Parenting Mags and Mad Men: Connecting Via Media

Research care of Parenting Magazine notes some interesting findings:

  • 76% of moms feel that parenting magazines have less information of interest to them once their children start school.

  • 76% of moms would rather connect with moms who are dealing with the same issues they are, regardless of their age or the age of their kids.

This research underlies the larger issues that print media is facing. With the level of interactivity social media offers users, users are coming to expect that sort of interactivity from all media they consume. New media makes one-to-one connection possible. In the mommysphere, blogs and online communities are delivering content that allows people to enter into conversations with other moms. Once a mother experience’s that level of interactivity, the stale articles in parenting magazines fall flat.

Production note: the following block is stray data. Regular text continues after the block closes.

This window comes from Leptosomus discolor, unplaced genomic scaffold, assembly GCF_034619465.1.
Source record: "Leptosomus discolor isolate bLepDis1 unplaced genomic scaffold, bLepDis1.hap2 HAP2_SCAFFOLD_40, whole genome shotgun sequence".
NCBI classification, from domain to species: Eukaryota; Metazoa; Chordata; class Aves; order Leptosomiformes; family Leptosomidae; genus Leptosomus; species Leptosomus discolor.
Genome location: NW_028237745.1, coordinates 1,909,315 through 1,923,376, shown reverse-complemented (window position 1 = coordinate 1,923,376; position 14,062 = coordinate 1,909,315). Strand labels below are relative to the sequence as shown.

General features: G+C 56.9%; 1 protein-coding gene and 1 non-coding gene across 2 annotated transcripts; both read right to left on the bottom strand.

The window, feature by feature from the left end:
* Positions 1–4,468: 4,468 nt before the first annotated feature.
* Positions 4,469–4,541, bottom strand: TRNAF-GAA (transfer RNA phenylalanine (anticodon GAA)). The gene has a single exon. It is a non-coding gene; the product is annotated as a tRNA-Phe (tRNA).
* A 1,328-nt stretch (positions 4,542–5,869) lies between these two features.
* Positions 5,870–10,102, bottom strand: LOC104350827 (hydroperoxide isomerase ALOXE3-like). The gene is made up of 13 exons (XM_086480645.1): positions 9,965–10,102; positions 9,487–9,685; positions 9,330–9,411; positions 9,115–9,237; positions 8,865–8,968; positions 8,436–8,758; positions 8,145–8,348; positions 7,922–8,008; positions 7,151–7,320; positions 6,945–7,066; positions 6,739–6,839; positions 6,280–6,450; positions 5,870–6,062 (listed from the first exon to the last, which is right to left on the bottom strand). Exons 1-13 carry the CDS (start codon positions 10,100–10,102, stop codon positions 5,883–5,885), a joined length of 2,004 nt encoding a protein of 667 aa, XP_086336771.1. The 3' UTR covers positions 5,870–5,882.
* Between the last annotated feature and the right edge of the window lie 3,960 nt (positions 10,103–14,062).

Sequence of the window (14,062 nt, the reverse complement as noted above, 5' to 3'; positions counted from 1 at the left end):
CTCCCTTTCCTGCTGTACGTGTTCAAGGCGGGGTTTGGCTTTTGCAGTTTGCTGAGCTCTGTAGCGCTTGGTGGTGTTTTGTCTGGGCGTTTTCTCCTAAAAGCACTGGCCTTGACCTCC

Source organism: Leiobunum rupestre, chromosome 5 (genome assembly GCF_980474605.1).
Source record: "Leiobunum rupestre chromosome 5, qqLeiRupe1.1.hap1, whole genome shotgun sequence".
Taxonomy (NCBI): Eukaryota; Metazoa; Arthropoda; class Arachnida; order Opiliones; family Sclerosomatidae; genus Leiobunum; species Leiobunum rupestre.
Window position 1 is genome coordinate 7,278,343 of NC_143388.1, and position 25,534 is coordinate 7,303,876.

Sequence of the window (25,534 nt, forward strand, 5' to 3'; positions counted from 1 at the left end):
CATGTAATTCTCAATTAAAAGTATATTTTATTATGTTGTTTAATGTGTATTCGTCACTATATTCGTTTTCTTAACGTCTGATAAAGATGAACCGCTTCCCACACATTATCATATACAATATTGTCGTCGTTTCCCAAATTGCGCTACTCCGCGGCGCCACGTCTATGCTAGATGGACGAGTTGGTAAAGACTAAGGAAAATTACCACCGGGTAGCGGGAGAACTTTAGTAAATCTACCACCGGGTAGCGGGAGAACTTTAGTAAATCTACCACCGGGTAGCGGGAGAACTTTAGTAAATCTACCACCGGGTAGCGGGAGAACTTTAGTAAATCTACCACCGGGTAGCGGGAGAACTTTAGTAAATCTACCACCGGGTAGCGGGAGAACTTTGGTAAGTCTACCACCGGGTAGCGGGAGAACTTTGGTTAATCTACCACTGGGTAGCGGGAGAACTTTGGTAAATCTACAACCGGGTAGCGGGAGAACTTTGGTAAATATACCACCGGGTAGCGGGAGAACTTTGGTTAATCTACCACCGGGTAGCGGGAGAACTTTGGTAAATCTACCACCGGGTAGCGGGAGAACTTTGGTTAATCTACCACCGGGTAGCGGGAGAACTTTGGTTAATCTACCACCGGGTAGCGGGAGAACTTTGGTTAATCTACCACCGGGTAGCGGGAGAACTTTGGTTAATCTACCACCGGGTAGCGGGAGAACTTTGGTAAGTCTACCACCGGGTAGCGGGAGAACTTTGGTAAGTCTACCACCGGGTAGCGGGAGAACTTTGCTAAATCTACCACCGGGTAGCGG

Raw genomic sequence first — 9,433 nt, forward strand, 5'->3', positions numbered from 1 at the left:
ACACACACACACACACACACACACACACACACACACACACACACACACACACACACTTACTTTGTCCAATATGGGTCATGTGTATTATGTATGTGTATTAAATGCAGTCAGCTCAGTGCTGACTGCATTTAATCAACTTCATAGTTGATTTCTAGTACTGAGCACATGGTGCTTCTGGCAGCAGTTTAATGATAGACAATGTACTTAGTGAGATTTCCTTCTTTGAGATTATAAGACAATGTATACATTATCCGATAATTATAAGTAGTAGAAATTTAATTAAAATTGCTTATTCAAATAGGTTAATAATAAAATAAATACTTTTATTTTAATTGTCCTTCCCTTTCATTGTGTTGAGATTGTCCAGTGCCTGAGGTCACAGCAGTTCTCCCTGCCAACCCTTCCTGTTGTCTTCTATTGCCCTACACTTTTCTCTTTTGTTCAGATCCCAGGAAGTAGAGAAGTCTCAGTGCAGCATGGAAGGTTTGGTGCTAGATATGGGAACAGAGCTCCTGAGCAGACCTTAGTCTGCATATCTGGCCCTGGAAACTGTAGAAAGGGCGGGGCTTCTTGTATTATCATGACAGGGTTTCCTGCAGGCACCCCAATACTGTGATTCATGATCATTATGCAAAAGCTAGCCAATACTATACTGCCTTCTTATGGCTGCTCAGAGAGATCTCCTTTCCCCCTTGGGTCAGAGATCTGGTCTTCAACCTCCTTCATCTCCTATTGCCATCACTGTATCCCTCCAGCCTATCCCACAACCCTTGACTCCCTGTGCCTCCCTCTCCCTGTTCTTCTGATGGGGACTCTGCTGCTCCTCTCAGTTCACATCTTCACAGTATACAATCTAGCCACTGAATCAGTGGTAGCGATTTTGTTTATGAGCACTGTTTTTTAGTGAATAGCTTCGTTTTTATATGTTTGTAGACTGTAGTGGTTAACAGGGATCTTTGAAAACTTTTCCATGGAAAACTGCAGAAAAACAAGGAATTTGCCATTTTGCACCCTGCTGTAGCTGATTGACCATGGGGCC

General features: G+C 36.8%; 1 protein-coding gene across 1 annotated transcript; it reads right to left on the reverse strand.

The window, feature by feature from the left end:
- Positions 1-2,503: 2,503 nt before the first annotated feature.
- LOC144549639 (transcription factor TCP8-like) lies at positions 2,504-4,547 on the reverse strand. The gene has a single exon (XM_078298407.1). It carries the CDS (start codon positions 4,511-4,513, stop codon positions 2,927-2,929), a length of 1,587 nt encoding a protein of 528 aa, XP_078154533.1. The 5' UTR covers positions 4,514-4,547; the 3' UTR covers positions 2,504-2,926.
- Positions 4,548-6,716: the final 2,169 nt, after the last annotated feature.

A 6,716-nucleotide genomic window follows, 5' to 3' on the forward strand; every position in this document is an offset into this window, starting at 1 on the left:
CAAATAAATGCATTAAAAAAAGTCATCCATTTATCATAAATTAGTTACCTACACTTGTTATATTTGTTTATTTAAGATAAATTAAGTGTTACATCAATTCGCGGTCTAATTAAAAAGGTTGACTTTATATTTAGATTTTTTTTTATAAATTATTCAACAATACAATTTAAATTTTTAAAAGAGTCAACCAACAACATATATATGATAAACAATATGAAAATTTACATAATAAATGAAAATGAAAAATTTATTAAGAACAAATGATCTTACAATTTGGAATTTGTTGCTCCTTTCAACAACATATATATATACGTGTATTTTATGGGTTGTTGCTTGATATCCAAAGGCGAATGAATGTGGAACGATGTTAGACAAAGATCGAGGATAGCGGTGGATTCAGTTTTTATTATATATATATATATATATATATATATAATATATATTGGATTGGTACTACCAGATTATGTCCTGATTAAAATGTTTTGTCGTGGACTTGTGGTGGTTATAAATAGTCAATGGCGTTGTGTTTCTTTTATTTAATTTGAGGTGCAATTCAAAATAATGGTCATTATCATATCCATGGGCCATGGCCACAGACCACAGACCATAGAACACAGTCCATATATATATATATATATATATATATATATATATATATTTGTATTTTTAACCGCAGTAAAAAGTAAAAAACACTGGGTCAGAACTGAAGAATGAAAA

It’s not just moms who want to connect. All across the media spectrum, people want ways to connect. The user-generated Twittering of Mad Men characters offers viewers of the show a chance to make a connection with the characters that pre-social media viewers could not have imagined. Expect this type of activity to become more prevalent, not less. While the Mad Men characters are simply fans taking control of the brand, there are no doubt marketers that have taken an interest and are planning ways to harness this for other brands.

How do we feel about this as marketers? This sort of phenomenon raises the bar for content. It urges us to take campaigns down to a personal level. That is not an easy thing to do.

But as the Mad Men Twitterers have shown us, if marketers don’t go there, users will.

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